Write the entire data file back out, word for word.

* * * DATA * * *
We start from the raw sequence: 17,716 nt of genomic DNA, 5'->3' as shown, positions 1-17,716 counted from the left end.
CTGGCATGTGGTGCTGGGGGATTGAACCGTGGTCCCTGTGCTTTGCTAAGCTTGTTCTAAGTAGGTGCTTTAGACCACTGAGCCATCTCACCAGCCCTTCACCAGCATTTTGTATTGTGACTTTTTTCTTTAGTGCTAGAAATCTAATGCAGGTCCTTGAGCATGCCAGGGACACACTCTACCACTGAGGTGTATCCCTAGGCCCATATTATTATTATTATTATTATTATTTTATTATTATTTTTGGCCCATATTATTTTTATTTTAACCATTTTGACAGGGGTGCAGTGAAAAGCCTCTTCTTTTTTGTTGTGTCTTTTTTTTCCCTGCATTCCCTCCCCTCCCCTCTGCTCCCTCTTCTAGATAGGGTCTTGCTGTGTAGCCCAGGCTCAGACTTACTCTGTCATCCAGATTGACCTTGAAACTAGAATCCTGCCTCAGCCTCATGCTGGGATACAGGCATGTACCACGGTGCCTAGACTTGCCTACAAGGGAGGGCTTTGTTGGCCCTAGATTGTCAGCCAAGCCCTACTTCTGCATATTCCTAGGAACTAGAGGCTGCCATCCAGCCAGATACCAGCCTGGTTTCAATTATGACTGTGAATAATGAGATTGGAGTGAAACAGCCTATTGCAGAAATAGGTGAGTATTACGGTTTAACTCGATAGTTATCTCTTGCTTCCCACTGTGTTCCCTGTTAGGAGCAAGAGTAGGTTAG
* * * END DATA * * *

We start from the raw sequence: 17,716 nt of genomic DNA, 5'->3' as shown, positions 1-17,716 counted from the left end.
CTGGCATGTGGTGCTGGGGGATTGAACCGTGGTCCCTGTGCTTTGCTAAGCTTGTTCTAAGTAGGTGCTTTAGACCACTGAGCCATCTCACCAGCCCTTCACCAGCATTTTGTATTGTGACTTTTTTCTTTAGTGCTAGAAATCTAATGCAGGTCCTTGAGCATGCCAGGGACACACTCTACCACTGAGGTGTATCCCTAGGCCCATATTATTATTATTATTATTATTATTTTATTATTATTTTTGGCCCATATTATTTTTATTTTAACCATTTTGACAGGGGTGCAGTGAAAAGCCTCTTCTTTTTTGTTGTGTCTTTTTTTTCCCTGCATTCCCTCCCCTCCCCTCTGCTCCCTCTTCTAGATAGGGTCTTGCTGTGTAGCCCAGGCTCAGACTTACTCTGTCATCCAGATTGACCTTGAAACTAGAATCCTGCCTCAGCCTCATGCTGGGATACAGGCATGTACCACGGTGCCTAGACTTGCCTACAAGGGAGGGCTTTGTTGGCCCTAGATTGTCAGCCAAGCCCTACTTCTGCATATTCCTAGGAACTAGAGGCTGCCATCCAGCCAGATACCAGCCTGGTTTCAATTATGACTGTGAATAATGAGATTGGAGTGAAACAGCCTATTGCAGAAATAGGTGAGTATTACGGTTTAACTCGATAGTTATCTCTTGCTTCCCACTGTGTTCCCTGTTAGGAGCAAGAGTAGGTTAG